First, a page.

I don't have a real barn yet on my farm. Still hope to have a nice old-fashioned barn with a hay-mow for loose hay someday, but in the meantime I've had to turn to very traditional methods of stacking my scythe cut hay and straw outdoors. I make two types of haystacks here at my farm:
1. A Romanian-style haystack, which consists of dried hay stacked upon a bed of tree branches, around a very tall, central pole, and stacked very high.
2. A tarp-covered, Pyramid-framed haystack of my own design.
1. The Romanian-style haystack is made by stacking dried grass hay upon a bed of branches (4 pallets would work), around a very tall, central pole, which is braced with a tri-pod, and then the hay is stacked very high. The outside of the stack is then raked with a hayrake, to form a thatched outer shell. A very high and narrow, round shape, works best for this type of haystack. No need for a tarp covering. If formed and raked properly, the outer layer matts down into a very breathable, yet weather-proof shell. Hay stored this way, keeps a long time.
The disadvantage though, comes when you want to use the hay. As soon as you break the outer shell and remove only some of the hay, the rest of the stack is then vunerable to the weather. Traditionally, all the hay in the whole stack would be hauled away to the barn, or some other form of covered shelter. Another disadvantage is that it has to be constructed in it's entirety at one time. Which means you have to have all your hay ready at one time (which takes a tremendous amount of hay), because the hay itself needs to be shaped and combed to become the "roof". With my Pyramid haystack, you can keep adding hay over time as it's ready, because it's "roof" is a removable tarp.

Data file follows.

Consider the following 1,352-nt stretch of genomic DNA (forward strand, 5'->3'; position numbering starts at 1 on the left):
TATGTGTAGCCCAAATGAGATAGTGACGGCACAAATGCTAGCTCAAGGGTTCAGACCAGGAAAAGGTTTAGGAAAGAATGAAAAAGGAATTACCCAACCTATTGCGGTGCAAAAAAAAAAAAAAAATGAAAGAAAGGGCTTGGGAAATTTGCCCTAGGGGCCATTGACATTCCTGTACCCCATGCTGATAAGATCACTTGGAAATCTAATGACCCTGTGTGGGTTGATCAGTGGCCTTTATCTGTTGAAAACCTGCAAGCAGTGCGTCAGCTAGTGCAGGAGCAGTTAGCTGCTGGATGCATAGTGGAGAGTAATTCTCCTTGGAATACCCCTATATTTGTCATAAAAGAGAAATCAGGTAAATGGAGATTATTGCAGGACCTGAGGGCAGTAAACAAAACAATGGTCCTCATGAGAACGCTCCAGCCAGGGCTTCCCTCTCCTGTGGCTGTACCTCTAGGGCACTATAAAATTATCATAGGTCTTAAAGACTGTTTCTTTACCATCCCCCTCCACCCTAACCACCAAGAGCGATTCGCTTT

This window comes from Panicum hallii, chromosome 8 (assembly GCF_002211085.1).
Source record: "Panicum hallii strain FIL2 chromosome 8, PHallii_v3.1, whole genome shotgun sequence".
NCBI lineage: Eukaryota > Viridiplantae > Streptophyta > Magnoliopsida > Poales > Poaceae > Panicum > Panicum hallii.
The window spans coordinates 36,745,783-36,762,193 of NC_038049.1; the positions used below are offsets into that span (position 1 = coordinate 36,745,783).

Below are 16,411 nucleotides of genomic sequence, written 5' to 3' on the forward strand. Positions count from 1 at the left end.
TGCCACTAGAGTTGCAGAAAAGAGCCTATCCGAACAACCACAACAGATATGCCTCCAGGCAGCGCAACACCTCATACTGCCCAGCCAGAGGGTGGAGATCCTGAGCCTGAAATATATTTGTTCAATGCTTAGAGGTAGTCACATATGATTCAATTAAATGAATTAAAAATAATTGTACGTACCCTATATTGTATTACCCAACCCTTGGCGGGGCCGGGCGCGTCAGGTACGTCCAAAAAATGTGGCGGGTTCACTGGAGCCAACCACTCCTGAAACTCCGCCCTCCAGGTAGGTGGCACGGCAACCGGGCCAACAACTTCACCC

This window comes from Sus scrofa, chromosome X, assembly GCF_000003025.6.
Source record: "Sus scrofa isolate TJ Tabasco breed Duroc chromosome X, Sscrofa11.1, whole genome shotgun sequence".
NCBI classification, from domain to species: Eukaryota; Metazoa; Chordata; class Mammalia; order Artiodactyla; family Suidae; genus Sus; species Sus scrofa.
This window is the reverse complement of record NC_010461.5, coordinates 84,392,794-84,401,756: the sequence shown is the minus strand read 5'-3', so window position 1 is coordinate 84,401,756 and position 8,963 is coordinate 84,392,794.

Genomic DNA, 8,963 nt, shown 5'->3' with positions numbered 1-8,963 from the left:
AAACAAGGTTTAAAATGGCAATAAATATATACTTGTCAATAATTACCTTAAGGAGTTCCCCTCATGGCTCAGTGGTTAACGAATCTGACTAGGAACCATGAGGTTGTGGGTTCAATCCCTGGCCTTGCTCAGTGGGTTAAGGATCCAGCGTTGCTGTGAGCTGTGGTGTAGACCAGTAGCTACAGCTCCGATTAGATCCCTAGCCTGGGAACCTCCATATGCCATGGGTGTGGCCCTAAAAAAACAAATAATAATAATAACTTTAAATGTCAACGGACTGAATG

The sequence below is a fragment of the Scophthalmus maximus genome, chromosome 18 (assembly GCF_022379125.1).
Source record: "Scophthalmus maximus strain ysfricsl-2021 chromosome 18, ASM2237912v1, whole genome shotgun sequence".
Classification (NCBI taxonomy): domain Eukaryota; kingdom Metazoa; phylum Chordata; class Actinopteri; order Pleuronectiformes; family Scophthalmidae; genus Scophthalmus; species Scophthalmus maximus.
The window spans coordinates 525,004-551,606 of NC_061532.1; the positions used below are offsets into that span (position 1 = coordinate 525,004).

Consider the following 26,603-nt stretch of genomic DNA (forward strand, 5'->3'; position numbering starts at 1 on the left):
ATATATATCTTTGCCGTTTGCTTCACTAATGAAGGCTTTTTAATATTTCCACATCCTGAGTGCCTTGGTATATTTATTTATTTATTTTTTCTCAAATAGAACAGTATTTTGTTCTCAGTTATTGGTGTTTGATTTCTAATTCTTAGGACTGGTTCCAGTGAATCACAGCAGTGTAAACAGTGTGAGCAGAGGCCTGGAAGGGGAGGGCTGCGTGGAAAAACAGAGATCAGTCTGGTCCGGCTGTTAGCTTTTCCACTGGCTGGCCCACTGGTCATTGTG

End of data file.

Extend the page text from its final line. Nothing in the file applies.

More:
If you want to learn about the Romanian style of haystack, there are excellent pictorials at http://www.hayinart.com/003028.html and
http://leafpile.com/TravelLog/Romania/Farming/MakingaHaystack/MakingHaystack.htm . The people at Leaf Pile, are also publishing a photobook with essays on the rural life of Northern Transylvania, called "The Color of Hay: the Peasants of the Maramures" . It will be available in October 2010. You can order it at http://colorofhay.com/
A picture is worth a thousand words!
Competition mowing with a scythe, is a big sport, in Europe. There aren't any leagues here in the U.S., but if anyone wants to start one, I can special order the super long competition blades from Austria, for you. Here's a very inspiring video of a champion European mower: